Courtesy Reuters

The Rebirth of Social Democracy

IN 1920, when Great Britain attempted to intervene in the Russian Revolution, Ernest Bevin, then leader of the English dock-workers, organized Councils of Action and strikes to prevent intervention. In 1948, Ernest Bevin, by this time British Foreign Secretary, signed the Brussels Treaty and, a year later, the North Atlantic Alliance; and although both these pacts are unmistakably designed for defense, they are fraught with the possibility of war with Russia. In 1920 as in 1949 Ernest Bevin was supported by the overwhelming majority of the British working class and by most of the Social Democratic Parties on the Continent.

This change in the attitude of European Social Democrats toward Communist Russia is of comparatively recent date. Until the eve of the Second World War, Social Democrats looked upon the Soviet Union as the great revolutionary Power -- the first and only country in the world which had abolished capitalism. There were few illusions among the rank and file, and still fewer among the leaders, as to the despotic character of the Communist dictatorship in Russia. The first Congress of the reinstituted Labor and Socialist International, meeting at Hamburg in 1923, stated in its resolution on Russia that while the Congress "considers it to be the duty of the world's workers to combat with all their strength all endeavors by the imperialist Powers to intervene in the home affairs of Russia. . . ." it nevertheless demands "complete abandonment of the system of terrorist party dictatorship and adoption of a régime of political freedom and democratic self-government of the people."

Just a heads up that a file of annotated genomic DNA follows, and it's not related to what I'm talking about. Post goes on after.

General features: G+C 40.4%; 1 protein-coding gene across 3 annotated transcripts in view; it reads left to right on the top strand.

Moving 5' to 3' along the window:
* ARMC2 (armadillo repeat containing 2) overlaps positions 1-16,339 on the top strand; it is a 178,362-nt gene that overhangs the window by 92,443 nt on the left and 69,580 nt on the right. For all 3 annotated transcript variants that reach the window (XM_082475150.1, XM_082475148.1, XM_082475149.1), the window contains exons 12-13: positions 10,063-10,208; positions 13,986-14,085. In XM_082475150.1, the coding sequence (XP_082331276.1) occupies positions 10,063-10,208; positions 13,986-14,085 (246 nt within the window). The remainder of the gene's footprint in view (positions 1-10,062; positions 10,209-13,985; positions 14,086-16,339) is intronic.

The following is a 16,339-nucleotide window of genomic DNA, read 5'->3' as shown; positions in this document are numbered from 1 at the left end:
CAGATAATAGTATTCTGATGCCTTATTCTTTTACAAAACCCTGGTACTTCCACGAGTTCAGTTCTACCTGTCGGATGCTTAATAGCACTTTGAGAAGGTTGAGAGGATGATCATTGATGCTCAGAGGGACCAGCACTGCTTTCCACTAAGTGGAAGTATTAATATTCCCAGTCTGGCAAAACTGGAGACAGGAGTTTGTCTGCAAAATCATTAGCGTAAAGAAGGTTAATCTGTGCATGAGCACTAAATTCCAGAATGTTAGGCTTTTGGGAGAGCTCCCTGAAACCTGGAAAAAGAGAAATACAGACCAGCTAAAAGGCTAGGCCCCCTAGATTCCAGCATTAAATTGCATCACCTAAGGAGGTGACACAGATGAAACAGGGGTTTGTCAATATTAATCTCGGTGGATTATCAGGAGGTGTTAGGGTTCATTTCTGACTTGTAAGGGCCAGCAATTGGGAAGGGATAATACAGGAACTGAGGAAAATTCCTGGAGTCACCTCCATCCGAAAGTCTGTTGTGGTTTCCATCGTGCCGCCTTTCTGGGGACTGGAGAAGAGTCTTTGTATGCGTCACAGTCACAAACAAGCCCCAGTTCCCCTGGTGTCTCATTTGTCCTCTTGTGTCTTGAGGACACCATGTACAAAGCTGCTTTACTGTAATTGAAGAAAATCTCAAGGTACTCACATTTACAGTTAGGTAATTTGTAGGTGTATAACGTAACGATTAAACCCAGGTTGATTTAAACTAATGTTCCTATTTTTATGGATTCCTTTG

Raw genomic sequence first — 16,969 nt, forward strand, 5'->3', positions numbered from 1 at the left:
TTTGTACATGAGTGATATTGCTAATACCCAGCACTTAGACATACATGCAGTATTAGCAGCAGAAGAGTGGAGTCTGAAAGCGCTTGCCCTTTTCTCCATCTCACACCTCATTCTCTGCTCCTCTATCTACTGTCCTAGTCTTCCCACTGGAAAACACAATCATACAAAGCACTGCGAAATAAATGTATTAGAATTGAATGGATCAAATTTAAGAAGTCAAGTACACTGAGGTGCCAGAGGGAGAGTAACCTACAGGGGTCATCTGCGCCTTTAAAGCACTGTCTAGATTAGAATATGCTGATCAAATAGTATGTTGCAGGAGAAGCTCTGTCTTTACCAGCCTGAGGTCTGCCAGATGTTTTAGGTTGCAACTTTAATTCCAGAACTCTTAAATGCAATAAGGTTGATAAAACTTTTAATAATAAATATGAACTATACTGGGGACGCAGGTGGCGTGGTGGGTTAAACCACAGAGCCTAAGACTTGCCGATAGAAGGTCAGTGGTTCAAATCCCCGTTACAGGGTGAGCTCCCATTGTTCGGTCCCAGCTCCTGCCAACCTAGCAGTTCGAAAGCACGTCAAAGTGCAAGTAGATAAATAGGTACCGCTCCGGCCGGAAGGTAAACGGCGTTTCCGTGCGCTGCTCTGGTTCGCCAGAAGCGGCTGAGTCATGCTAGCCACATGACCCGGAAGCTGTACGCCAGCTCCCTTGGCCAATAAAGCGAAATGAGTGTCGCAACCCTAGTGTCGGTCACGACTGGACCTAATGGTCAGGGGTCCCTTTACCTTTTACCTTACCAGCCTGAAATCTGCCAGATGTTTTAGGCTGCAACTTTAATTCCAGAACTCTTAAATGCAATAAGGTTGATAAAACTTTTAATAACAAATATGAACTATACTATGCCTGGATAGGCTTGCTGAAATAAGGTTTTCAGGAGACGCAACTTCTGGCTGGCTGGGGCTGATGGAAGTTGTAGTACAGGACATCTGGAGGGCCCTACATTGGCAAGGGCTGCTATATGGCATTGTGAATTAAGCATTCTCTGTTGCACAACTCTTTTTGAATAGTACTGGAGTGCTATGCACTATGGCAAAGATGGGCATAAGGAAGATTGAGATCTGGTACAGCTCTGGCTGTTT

The tendency, however, was to extenuate the Russian dictatorship. The theory was that Russia had never in her history established liberal and democratic traditions, that the masses of the illiterate and superstitious peasants and workers were not yet ready for democracy, that the rapid transformation of the Russian semifeudal agricultural society into a Socialist industrial society was only possible by the coercive force of a dictatorship, and that, in face of the most violent social ferment and the

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